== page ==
When most people think of physician house calls they imagine a quaint scene. A kindly, experienced doctor carrying a black bag knocks on the doors of the infirm. Just two decades ago, most observers would have said that this model of home based primary care was all but obsolete.
But recently house calls seem to be making a comeback. This article explains house calls and the forces behind their revival. These include: an aging society, consumer demand and new technology and payment models.
What are house calls?
A physician house call refers to any visit that a doctor makes to a patient in their own home. But modern house calls looks only vaguely like that quaint idea from the 1930s. Today patients receive house calls through everything from community health programs to on demand services delivered through a mobile app.
House calls accounted for roughly half of doctor visits a century ago, making them relatively normal for anyone. Today they’re being targeted by Medicare and other payers as a way to reduce hospital and nursing home use while improving the lives of frail, high-cost and homebound patients.
But the young adult population is also getting interested in house calls. New apps and services make it possible for anyone to order a physician to their home, simply as a matter of convenience.
Here’s how Justin Zaghi, Medical Director of the leading house call company Heal, describes a typical visit:
“Physicians go to the patient’s home, accompanied by a medical assistant, who does the driving. The medical assistants are also certified phlebotomists and during the appointment they do blood draws, strep tests, collect vital signs, and help with documentation.
The assistant carries a kit that contains almost everything you would have at a typical doctor’s office, including a stethoscope, otoscope, blood pressure cuff, thermometer, equipment to repair lacerations, etc…. If we need imaging or a referral, we make those arrangements.”
House calls are making a comeback
By the early 1990s it seemed reasonable to declare that house calls were dead. Over the last century, house calls dropped from 40% of all physician encounters in 1930 to less than 0.5% in 1996.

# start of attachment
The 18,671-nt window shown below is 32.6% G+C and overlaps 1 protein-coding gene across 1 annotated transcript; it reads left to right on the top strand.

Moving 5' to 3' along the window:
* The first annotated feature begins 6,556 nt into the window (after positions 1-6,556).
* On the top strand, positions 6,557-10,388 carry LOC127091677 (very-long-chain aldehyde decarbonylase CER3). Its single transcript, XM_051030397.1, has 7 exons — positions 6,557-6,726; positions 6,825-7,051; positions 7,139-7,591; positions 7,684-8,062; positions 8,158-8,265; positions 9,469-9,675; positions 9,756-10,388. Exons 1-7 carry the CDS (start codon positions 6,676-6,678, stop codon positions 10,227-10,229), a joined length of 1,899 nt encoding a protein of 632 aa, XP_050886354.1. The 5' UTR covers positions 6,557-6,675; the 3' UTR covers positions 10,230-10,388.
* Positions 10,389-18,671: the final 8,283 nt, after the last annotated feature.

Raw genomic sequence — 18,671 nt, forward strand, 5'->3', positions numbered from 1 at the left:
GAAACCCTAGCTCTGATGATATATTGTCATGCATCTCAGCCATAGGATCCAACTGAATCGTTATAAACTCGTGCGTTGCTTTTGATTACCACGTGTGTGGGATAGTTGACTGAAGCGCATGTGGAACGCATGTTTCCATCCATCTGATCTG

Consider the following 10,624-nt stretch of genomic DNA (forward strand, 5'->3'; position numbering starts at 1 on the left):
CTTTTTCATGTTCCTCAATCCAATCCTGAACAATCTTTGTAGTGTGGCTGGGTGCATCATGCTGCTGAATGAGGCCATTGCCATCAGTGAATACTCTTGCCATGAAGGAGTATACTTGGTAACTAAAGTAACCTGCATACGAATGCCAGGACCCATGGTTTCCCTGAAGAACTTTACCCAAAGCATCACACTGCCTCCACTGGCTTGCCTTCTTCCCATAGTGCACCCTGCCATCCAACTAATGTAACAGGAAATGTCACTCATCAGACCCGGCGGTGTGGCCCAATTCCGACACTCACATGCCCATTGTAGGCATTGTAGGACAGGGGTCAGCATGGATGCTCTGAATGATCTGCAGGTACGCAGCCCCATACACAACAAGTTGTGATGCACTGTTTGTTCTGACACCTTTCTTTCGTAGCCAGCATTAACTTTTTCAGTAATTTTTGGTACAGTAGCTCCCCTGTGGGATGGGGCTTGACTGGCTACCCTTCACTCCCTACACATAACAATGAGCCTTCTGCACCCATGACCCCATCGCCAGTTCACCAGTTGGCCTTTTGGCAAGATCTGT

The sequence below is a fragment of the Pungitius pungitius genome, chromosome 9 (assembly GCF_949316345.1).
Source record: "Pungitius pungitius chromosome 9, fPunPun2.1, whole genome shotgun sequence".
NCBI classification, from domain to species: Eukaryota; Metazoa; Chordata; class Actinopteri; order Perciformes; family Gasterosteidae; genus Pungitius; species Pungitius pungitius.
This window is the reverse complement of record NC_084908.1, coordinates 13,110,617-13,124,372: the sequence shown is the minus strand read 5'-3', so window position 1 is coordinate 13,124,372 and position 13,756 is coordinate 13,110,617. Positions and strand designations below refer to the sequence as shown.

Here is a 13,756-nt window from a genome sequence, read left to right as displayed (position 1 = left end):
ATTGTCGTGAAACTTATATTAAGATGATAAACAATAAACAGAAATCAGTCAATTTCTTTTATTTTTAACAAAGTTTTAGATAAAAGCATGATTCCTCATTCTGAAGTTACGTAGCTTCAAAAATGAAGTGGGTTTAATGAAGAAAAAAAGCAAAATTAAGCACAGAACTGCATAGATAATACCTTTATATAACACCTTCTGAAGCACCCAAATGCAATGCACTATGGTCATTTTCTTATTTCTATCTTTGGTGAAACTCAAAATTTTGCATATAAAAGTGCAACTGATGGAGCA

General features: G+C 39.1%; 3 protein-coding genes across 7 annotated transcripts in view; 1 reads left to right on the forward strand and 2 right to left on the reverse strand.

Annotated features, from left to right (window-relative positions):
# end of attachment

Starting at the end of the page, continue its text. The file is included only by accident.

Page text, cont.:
But in 1998 payment restructuring improved reimbursement. Physicians slowly began making more visits to patient homes. In the 2000s, the explosion of mobile technology and a growing elderly population gradually created more demand for house calls in the United States.
“Over the last century, house calls dropped from 40% of all physician encounters in 1930 to less than 0.5% in 1996.”
Today more patients are once again receiving house calls. But the number of physicians making them has decreased. While some providers still manage to work home visits into their regular practice, others are working exclusively as house call physicians offering “home-based primary care.” Various trends suggest that house calls are once again becoming relevant.
Forces behind the house call revival
There are a few reasons why house calls are making a comeback. Here’s how Thomas Cornwell, MD explains it in a 2019 article published by the Journal of Patient-Centered Research and Reviews: house calls are making a comeback due to “the aging of society, advancements in portable technology, improved Medicare payments, and data showing the value of house calls.”
An aging society
The fastest growing U.S. age group is those 85 years and older, and this demographic is expected to quadruple between 2000 and 2050. While this growing homebound population needs assistance with many activities required for daily living, just 12% report currently receiving home-based primary care.
New technology is also making it easier to deliver modern health care at a patient’s home. Many diagnostics like blood tests, electrocardiograms and even X-rays can now be done at the point-of-care.
Smartphone apps can also assist care by providing rhythm strips, vision testing, drug databases, decisions support and much more. Furthermore, cloud-based EMRs allow physicians to access patient charts from anywhere using convenient and efficient mobile apps.
New payment models
In 2006 Medicare added higher-level CPT codes for home visits and more than doubled payments. More recently, the Center for Medicare and Medicaid Innovation has piloted efforts to incentive physician house calls. Early initiatives like the Independence at Home Project have had good results.
The goal behind these changes is to incentivize providers to offer house calls to patients in need while reducing the payers overall costs. This works because health care spending is highly concentrated – the costliest 5% of patients consume 50% of health care spending.
Early models show that, properly implemented, house calls can save major health systems millions of dollars a year. Beyond that, they’re convenient for patients and many doctors love them. As one provider working for Heal shares, “I consider myself one of the happiest clams on the beach, doing exactly what I went to medical school to do.”